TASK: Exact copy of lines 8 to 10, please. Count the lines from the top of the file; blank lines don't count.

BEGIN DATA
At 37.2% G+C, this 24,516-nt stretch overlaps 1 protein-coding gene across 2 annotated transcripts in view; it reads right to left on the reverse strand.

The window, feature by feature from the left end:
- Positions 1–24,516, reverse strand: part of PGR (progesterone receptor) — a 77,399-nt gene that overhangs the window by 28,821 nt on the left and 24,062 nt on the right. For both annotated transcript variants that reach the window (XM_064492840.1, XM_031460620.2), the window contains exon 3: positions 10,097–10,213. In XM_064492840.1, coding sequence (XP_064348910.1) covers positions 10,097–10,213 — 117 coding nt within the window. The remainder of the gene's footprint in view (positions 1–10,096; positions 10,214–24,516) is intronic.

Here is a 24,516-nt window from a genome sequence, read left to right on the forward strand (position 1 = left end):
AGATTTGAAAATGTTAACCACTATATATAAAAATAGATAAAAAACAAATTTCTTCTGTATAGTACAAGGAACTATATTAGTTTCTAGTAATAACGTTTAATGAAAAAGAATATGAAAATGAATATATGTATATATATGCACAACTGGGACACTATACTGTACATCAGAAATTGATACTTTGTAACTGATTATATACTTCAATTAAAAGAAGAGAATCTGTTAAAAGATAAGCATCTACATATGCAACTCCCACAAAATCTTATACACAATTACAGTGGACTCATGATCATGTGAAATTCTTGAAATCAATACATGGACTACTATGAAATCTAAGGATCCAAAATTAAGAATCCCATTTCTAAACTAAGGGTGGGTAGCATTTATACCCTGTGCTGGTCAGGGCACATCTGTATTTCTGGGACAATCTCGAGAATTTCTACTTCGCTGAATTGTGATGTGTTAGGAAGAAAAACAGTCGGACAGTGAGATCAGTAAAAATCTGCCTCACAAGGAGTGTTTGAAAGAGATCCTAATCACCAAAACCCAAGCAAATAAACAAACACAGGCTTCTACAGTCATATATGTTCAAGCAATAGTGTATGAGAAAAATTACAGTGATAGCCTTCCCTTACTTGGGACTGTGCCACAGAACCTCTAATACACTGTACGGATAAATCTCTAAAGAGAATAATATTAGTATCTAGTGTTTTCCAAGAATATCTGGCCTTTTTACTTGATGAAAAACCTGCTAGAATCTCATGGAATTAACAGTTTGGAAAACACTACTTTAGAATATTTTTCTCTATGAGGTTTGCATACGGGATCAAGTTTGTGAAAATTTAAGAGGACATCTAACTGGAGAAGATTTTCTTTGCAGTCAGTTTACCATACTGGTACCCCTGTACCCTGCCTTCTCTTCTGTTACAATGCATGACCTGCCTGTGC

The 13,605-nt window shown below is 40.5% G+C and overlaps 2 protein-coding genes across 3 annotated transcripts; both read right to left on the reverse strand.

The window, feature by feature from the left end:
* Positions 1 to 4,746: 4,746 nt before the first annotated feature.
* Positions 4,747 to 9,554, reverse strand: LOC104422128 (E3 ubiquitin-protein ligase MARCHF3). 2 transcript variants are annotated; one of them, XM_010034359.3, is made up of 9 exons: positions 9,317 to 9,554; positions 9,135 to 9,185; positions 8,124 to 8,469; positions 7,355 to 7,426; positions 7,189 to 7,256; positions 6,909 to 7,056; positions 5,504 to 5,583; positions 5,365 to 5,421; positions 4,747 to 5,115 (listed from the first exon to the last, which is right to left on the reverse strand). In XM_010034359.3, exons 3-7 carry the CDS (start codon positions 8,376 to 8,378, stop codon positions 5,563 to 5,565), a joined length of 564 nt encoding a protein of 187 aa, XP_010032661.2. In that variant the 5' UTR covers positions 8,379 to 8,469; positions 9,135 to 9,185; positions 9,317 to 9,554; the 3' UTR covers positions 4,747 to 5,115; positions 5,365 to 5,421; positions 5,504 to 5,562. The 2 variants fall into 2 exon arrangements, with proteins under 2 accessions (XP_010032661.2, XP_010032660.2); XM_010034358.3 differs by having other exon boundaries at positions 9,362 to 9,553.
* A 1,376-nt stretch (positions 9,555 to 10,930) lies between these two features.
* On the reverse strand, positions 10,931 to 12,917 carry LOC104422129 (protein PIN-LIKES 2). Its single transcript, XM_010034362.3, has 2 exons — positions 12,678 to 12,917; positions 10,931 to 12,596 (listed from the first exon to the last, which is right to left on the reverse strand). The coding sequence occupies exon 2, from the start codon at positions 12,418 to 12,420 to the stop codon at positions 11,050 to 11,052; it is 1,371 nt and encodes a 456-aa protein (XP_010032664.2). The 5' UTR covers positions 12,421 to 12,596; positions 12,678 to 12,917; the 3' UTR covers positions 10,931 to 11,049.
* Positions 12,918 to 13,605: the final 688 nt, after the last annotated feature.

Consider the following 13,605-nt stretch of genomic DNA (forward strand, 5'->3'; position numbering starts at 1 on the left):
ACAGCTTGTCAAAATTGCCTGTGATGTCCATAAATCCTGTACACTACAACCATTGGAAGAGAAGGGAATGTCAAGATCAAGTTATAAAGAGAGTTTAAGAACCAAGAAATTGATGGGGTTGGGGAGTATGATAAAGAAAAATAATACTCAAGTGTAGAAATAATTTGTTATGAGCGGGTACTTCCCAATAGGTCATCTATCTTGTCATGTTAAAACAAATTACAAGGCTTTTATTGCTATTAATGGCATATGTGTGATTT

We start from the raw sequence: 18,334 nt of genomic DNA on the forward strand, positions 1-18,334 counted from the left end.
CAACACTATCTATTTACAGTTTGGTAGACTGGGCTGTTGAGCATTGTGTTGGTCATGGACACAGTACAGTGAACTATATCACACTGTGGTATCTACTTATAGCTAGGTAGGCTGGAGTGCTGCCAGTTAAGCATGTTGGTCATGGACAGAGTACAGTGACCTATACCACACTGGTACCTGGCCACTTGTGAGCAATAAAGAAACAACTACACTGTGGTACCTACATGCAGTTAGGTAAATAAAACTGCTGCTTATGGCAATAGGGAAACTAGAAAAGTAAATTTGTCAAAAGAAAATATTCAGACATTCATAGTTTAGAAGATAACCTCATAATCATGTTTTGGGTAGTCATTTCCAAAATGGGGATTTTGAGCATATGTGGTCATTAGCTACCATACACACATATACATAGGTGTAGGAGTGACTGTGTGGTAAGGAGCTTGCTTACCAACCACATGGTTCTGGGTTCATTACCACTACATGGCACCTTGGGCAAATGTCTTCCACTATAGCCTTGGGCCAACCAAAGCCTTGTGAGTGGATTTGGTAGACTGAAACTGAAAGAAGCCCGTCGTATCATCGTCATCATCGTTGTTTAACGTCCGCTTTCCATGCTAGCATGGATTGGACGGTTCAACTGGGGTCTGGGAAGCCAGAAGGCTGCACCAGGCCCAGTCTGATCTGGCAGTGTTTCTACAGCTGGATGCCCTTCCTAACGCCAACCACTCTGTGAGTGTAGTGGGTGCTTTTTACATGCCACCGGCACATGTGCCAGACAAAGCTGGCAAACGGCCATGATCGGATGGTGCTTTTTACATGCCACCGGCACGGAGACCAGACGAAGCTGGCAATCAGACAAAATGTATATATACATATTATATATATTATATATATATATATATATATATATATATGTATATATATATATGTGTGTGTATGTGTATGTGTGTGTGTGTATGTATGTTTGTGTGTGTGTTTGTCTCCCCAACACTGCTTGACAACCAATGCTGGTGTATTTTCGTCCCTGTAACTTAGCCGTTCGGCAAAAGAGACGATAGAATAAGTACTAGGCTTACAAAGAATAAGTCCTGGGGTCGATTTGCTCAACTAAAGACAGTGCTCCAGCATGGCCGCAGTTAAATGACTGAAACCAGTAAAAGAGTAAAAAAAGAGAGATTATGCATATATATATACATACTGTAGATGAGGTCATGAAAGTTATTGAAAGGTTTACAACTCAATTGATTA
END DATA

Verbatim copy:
* Positions 1 to 4,746: 4,746 nt before the first annotated feature.
* Positions 4,747 to 9,554, reverse strand: LOC104422128 (E3 ubiquitin-protein ligase MARCHF3). 2 transcript variants are annotated; one of them, XM_010034359.3, is made up of 9 exons: positions 9,317 to 9,554; positions 9,135 to 9,185; positions 8,124 to 8,469; positions 7,355 to 7,426; positions 7,189 to 7,256; positions 6,909 to 7,056; positions 5,504 to 5,583; positions 5,365 to 5,421; positions 4,747 to 5,115 (listed from the first exon to the last, which is right to left on the reverse strand). In XM_010034359.3, exons 3-7 carry the CDS (start codon positions 8,376 to 8,378, stop codon positions 5,563 to 5,565), a joined length of 564 nt encoding a protein of 187 aa, XP_010032661.2. In that variant the 5' UTR covers positions 8,379 to 8,469; positions 9,135 to 9,185; positions 9,317 to 9,554; the 3' UTR covers positions 4,747 to 5,115; positions 5,365 to 5,421; positions 5,504 to 5,562. The 2 variants fall into 2 exon arrangements, with proteins under 2 accessions (XP_010032661.2, XP_010032660.2); XM_010034358.3 differs by having other exon boundaries at positions 9,362 to 9,553.
* A 1,376-nt stretch (positions 9,555 to 10,930) lies between these two features.